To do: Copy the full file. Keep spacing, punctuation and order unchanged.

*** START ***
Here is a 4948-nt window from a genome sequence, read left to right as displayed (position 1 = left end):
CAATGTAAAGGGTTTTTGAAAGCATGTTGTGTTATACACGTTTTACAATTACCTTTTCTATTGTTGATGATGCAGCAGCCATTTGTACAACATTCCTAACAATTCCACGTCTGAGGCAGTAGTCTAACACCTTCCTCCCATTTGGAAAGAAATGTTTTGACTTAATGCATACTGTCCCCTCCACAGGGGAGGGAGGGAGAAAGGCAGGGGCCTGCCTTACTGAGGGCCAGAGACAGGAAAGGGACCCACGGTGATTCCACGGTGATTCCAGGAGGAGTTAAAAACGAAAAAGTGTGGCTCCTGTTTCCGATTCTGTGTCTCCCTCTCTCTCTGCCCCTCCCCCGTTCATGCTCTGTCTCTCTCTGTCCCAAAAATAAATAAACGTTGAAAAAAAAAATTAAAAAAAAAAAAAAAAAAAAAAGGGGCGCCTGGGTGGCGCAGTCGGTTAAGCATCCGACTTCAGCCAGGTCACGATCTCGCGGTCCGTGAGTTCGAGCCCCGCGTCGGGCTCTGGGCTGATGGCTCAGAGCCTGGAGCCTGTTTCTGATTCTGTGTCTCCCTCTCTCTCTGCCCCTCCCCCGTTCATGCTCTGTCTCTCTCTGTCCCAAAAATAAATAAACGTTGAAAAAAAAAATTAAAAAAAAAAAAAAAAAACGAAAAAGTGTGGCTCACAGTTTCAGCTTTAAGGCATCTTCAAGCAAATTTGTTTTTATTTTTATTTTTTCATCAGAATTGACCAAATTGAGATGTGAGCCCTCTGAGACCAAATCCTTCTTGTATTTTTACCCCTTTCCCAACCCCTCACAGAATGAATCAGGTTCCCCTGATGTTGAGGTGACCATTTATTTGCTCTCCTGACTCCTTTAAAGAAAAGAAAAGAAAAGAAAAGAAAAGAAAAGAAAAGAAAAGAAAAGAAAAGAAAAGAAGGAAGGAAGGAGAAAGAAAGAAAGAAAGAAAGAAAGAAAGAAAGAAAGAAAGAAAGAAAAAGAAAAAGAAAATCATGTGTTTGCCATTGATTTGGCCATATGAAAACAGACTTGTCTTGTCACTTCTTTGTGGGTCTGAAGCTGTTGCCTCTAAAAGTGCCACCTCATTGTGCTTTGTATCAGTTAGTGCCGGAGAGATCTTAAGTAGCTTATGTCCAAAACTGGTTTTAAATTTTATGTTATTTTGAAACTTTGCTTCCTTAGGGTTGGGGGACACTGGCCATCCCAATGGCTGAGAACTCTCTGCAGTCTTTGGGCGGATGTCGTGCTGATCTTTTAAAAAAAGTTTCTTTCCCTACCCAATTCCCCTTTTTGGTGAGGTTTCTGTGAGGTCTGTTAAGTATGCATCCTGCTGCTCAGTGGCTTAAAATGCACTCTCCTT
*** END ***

Here is a 4948-nt window from a genome sequence, read left to right as displayed (position 1 = left end):
CAATGTAAAGGGTTTTTGAAAGCATGTTGTGTTATACACGTTTTACAATTACCTTTTCTATTGTTGATGATGCAGCAGCCATTTGTACAACATTCCTAACAATTCCACGTCTGAGGCAGTAGTCTAACACCTTCCTCCCATTTGGAAAGAAATGTTTTGACTTAATGCATACTGTCCCCTCCACAGGGGAGGGAGGGAGAAAGGCAGGGGCCTGCCTTACTGAGGGCCAGAGACAGGAAAGGGACCCACGGTGATTCCACGGTGATTCCAGGAGGAGTTAAAAACGAAAAAGTGTGGCTCCTGTTTCCGATTCTGTGTCTCCCTCTCTCTCTGCCCCTCCCCCGTTCATGCTCTGTCTCTCTCTGTCCCAAAAATAAATAAACGTTGAAAAAAAAAATTAAAAAAAAAAAAAAAAAAAAAAGGGGCGCCTGGGTGGCGCAGTCGGTTAAGCATCCGACTTCAGCCAGGTCACGATCTCGCGGTCCGTGAGTTCGAGCCCCGCGTCGGGCTCTGGGCTGATGGCTCAGAGCCTGGAGCCTGTTTCTGATTCTGTGTCTCCCTCTCTCTCTGCCCCTCCCCCGTTCATGCTCTGTCTCTCTCTGTCCCAAAAATAAATAAACGTTGAAAAAAAAAATTAAAAAAAAAAAAAAAAAACGAAAAAGTGTGGCTCACAGTTTCAGCTTTAAGGCATCTTCAAGCAAATTTGTTTTTATTTTTATTTTTTCATCAGAATTGACCAAATTGAGATGTGAGCCCTCTGAGACCAAATCCTTCTTGTATTTTTACCCCTTTCCCAACCCCTCACAGAATGAATCAGGTTCCCCTGATGTTGAGGTGACCATTTATTTGCTCTCCTGACTCCTTTAAAGAAAAGAAAAGAAAAGAAAAGAAAAGAAAAGAAAAGAAAAGAAAAGAAAAGAAAAGAAGGAAGGAAGGAGAAAGAAAGAAAGAAAGAAAGAAAGAAAGAAAGAAAGAAAGAAAGAAAAAGAAAAAGAAAATCATGTGTTTGCCATTGATTTGGCCATATGAAAACAGACTTGTCTTGTCACTTCTTTGTGGGTCTGAAGCTGTTGCCTCTAAAAGTGCCACCTCATTGTGCTTTGTATCAGTTAGTGCCGGAGAGATCTTAAGTAGCTTATGTCCAAAACTGGTTTTAAATTTTATGTTATTTTGAAACTTTGCTTCCTTAGGGTTGGGGGACACTGGCCATCCCAATGGCTGAGAACTCTCTGCAGTCTTTGGGCGGATGTCGTGCTGATCTTTTAAAAAAAGTTTCTTTCCCTACCCAATTCCCCTTTTTGGTGAGGTTTCTGTGAGGTCTGTTAAGTATGCATCCTGCTGCTCAGTGGCTTAAAATGCACTCTCCTT